Statutory law is the greatest limitation to the application of legitimate expectation in tax disputes. Thus, in several cases, the doctrine has been subdued by the provisions of a statute. However, the statutory limitation rule is not meant to be absolute and should instead be applied depending on the circumstances of a dispute. The sad reality though, is that Nigerian courts have not discovered lifelines of legitimate expectation in taxation. The method of the judiciary in Nigeria is instead, to exclude any consideration of fairness or equity when a tax liability arises from a statutory provision, even where the statutory provision is inclined in its wording and admits of discretion on the part of the taxman. Through this attitude, the courts have evolved principles that are recited in tax disputes to easily disrupt legitimate expectation further.

In Margret Chinyere Stitch V. Attorney General of the Federation & Ors(1986)LPELR- SC.88/1985, the doctrine of legal expectation was examined and the Court noted that the Minister in exercising his discretionary power must act fairly, and not to the prejudice of the citizens. The Court further held that : “an aggrieved person is entitled to invoke judicial review, if he shows that a decision of a public authority affected him by depriving some beneficiary or advantage which in the past he had been permitted to enjoy and which he legitimately expected to be permitted to continue to enjoy, either until he was given reason for its withdrawal and the opportunity to comment was given that it would not be withdrawn before he had been given opportunity of making representation against the withdrawal”.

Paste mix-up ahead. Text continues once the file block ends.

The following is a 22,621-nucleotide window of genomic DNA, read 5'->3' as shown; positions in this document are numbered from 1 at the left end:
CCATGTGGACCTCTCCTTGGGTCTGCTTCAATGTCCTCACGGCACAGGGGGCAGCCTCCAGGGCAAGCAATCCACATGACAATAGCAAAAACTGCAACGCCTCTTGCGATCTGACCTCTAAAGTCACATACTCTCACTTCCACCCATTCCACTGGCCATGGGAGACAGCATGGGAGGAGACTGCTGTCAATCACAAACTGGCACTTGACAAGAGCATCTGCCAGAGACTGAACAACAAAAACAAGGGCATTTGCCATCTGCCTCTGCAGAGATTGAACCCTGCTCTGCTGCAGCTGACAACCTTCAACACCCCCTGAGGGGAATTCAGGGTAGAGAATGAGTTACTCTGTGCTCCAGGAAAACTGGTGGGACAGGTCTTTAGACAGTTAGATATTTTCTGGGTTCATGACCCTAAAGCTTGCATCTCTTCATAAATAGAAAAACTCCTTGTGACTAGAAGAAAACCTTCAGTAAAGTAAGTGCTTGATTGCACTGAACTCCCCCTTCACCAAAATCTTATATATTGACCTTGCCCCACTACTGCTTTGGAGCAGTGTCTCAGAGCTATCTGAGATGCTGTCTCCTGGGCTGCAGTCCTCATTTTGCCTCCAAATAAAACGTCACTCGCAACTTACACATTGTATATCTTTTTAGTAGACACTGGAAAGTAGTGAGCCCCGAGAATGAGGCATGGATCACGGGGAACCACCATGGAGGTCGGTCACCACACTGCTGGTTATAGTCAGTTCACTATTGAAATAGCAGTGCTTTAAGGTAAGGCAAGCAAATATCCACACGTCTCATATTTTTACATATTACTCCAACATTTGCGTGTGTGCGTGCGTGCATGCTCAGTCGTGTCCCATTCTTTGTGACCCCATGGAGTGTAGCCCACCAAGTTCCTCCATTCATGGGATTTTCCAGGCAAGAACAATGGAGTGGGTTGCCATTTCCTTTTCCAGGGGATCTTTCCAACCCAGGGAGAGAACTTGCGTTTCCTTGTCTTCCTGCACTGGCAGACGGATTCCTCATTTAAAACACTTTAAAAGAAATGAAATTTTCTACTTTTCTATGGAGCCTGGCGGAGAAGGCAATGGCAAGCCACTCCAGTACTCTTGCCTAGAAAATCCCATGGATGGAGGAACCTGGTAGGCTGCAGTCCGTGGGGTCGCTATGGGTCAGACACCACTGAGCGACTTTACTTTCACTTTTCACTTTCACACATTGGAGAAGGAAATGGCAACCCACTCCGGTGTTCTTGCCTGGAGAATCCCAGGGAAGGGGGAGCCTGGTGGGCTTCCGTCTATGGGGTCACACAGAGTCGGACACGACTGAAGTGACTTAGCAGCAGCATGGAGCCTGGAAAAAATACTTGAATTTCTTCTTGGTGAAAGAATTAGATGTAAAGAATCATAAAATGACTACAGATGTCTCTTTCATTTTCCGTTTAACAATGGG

In Federal Board of Inland Revenue v. Halliburton ( WA) Limited (2016)4N.W.L.R ( part 1501) 53, the court held that “what the doctrine postulates is that where a public body or person acting in public authority has issued a promise or has been acting in given way, the members of the public who are to be affected by the scheme of conducting public affairs in the charted manner would by law require the promise or the practice to be honored or kept by the public body or person acting in public authority…”.


Discretionary Powers